I'm San Antonio born and raised living in California now. Looking to develop a network in San Antonio to help find deals. I'm an architect by training with pretty robust construction experience. First property was a home for myself in Austin that was literally a meth house before I got a hold of it. I did the rehab myself and added a bathroom and second unit. Second property was a duplex purchased from relatives at a discount (a gift). Both properties cashflow, and I mange all four units from here in CA. I want to expand this portfolio, but haven't really done a true investment deal yet, so looking to talk it through with more seasoned folks. I live in CA, so my ability to perform a rehab myself is limited. However, I still want to put my money to work in Texas real estate, as I plan to be back there in the next 2-3 years and would like to have my investments in one region so as to be able to manage them more efficiently. From my perspective, my competitive advantage of being able to do rehabs myself has been removed with my move to California. But I know that there is still a way to make money with real estate investing from out of state, so I guess I'm just looking for advice and stories of how others have done it, specifically in the SA metro area. I'm also looking for local realtors and contractors that specialize in investment properties. I still need to do a bit of research into how much cash I could pull out of a refinance of my first property, but I think that I would have somewhere in the range of $60,000 to $80,000 cash available for my next deal. Can't wait to hear from y'all.
If you know how to do the rehabs yourself, you can find someone else with your talents and hire them. We have many clients investing in rehabs that are out of market who do fine, but they have the right contractors running their job sites of course. Texas is great. Keep it going man! Let me know if you need help with figures on the refinance, but I would guess Texas banks and/or conventional financing may be your best bets there.
Very low unemployment rate means people are very busy right now. Sometimes people can be less than trustworthy especially if you or your manager can not be at the jobsite everyday. Be careful. I have heard too many horror stories about Cali folks who bought from a wholesaler or Realtor and the rehab never finished or it ended up WAY over ARV.
You can always be the lender for friends who are still in the SA area.
Buy 1sts or 2nds that are performing or non-performing in SA or surrounding areas.
Remember just because an area or city is cheaper than where you are does NOT mean it is a better deal. You could buy a 200k house that is worth 180k and just because it sounds cheaper than the 800k houses in LA, it might not be a deal.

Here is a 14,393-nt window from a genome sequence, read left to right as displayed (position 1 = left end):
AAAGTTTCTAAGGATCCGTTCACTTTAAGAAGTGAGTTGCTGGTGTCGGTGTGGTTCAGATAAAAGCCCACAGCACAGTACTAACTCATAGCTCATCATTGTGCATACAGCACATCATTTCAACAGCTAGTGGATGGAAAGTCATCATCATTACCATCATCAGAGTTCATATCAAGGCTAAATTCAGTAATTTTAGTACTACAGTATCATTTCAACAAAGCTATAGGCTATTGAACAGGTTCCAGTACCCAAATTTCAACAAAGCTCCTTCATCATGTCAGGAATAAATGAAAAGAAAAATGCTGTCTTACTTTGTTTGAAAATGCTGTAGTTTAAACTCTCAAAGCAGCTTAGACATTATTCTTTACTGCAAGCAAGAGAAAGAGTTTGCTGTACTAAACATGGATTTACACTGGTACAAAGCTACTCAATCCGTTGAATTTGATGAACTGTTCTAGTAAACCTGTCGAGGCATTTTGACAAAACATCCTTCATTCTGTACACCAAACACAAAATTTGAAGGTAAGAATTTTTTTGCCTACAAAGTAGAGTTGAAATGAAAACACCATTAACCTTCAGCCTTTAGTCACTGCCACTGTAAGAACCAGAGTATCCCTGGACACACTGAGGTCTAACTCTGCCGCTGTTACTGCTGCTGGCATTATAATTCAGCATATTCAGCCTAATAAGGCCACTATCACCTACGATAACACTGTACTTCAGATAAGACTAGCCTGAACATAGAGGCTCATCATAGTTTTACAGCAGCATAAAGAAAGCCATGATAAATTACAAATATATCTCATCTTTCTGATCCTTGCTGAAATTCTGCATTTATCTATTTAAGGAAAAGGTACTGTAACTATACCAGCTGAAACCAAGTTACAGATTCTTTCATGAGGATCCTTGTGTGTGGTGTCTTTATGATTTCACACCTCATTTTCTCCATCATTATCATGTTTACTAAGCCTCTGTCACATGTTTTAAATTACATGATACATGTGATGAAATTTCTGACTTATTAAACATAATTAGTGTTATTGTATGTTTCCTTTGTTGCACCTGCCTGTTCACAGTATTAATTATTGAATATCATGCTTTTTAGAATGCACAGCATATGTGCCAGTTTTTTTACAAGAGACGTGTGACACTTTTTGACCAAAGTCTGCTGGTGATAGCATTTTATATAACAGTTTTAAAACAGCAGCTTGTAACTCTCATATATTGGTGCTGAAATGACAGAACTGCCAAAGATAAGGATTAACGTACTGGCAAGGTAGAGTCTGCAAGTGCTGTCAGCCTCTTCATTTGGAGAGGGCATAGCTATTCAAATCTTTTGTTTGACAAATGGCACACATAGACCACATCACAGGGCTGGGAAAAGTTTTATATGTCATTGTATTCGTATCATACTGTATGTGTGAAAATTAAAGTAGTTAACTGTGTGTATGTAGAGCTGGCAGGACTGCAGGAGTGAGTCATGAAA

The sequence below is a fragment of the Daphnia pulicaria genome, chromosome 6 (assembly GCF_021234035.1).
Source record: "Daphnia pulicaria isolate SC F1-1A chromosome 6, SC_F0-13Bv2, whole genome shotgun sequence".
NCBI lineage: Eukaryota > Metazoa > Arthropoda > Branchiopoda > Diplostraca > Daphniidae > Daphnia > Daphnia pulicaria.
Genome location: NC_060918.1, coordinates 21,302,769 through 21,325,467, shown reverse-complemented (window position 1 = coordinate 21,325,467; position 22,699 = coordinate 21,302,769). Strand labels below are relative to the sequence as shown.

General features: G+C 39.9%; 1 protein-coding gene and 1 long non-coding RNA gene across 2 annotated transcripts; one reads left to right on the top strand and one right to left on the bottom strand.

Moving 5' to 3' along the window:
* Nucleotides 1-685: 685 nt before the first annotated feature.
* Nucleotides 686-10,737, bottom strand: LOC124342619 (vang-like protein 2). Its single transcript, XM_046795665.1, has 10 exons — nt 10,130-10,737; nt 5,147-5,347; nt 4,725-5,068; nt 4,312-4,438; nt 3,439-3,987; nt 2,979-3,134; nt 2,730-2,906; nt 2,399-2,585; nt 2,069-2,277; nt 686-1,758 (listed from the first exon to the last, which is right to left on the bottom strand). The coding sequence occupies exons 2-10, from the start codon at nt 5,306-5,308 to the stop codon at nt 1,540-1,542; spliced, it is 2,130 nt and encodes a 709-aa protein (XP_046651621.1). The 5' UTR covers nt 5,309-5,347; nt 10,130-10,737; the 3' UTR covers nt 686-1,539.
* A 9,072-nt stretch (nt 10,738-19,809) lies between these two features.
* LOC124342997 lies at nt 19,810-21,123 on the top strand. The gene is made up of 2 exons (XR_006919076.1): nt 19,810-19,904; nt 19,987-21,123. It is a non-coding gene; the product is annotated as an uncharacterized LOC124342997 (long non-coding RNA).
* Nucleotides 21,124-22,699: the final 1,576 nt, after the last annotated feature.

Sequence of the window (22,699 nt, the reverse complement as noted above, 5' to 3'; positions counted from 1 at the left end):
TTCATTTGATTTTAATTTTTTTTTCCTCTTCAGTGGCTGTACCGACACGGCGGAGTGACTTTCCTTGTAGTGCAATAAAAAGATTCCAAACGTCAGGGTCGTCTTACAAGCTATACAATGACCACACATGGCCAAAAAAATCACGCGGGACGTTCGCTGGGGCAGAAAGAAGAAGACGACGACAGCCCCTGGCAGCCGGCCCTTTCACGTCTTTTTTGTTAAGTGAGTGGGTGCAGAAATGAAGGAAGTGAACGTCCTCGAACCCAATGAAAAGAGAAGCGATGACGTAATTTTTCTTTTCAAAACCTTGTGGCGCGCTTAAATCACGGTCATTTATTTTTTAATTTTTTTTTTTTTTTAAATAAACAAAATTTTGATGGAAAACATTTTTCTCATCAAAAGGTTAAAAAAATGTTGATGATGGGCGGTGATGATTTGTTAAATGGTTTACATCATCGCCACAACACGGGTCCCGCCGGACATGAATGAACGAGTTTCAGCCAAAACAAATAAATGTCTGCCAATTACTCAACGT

For your first property - That seems to be a duplex and is now an investment property from what I am reading you can pull out 70% LTV for your next investment property purchase. Let me know if you have any questions.
Welcome to BP Ben,
As Rick mentioned numbers are getting tighter here and it's difficult to find contractors. With that being said I was tell folks to make sure they are running their own numbers and that the numbers truly make sense (even if I'm the one giving them the numbers). There have been several horror stories with out of state investors and it's not uncommon to be sent deals on foreclosed properties from hard money lenders, but with that being said there are definitely folks doing it and doing well.
If I can be a resource let me know.
Thanks for the referrals and encouragement. After a few tough weeks at work, I realized that I need to get more serious about real estate investing as a strategy to supplement and eventually replace my day job income. I'm working through the BRRRR book by David Green. He's constantly talking about how you need to bring the skills you are good at into your real estate investing, and find others to fill in the gaps (and your own shortcomings)
It has occurred to me that one of the big ways that I can still bring value added is through my architectural skills. I work on additions and new builds day in and day out here in LA, and spend lots of time thinking about how to get the most out of any given space or property. On the tight lots in LA, we often have to build right up to the allowed zoning envelope. I draw kitchens, baths, and all the spaces in between, and have the privilege of seeing the final results and knowing what works and doesn't work. I produce drawing sets for permit on a regular basis. I reconcile and mark up contractors bids fairly often as well. Lastly, I'm on site when jobs go into construction to make sure it gets done right and get to see all the ways that it doesn't. These are all skills that should directly transfer to investing with the BRRRR strategy.
I think my twist on the BRRRR strategy would be to always look for properties that are ripe for additional bedrooms and extra dwelling units, as is allowed by code. I can look at a plan and site map and the zoning regulations and quickly determine if there is room for the interior space to grow either out or up. If there's room for extra space, I could put together builders sets to get bids and go through permit quickly and efficiently, hiring on team members like structural engineers if needed. As I understand it, additions and extra units raise ARV more than anything else. Has this been your experience?
How many of you out there do rehabs that require architectural services/ permits? Are your contractors providing these services, or do they hire draftsman to make permit sets? Thanks for letting me know.
Eventually, I plan to be back in San Antonio full time, and plan on starting a business as a design/ build contractor, saving substantial money on rehabs by performing them with my own company. For now, the idea is to grow the portfolio and get some "reps" in the local market, learning about the specifics of what works and doesn't.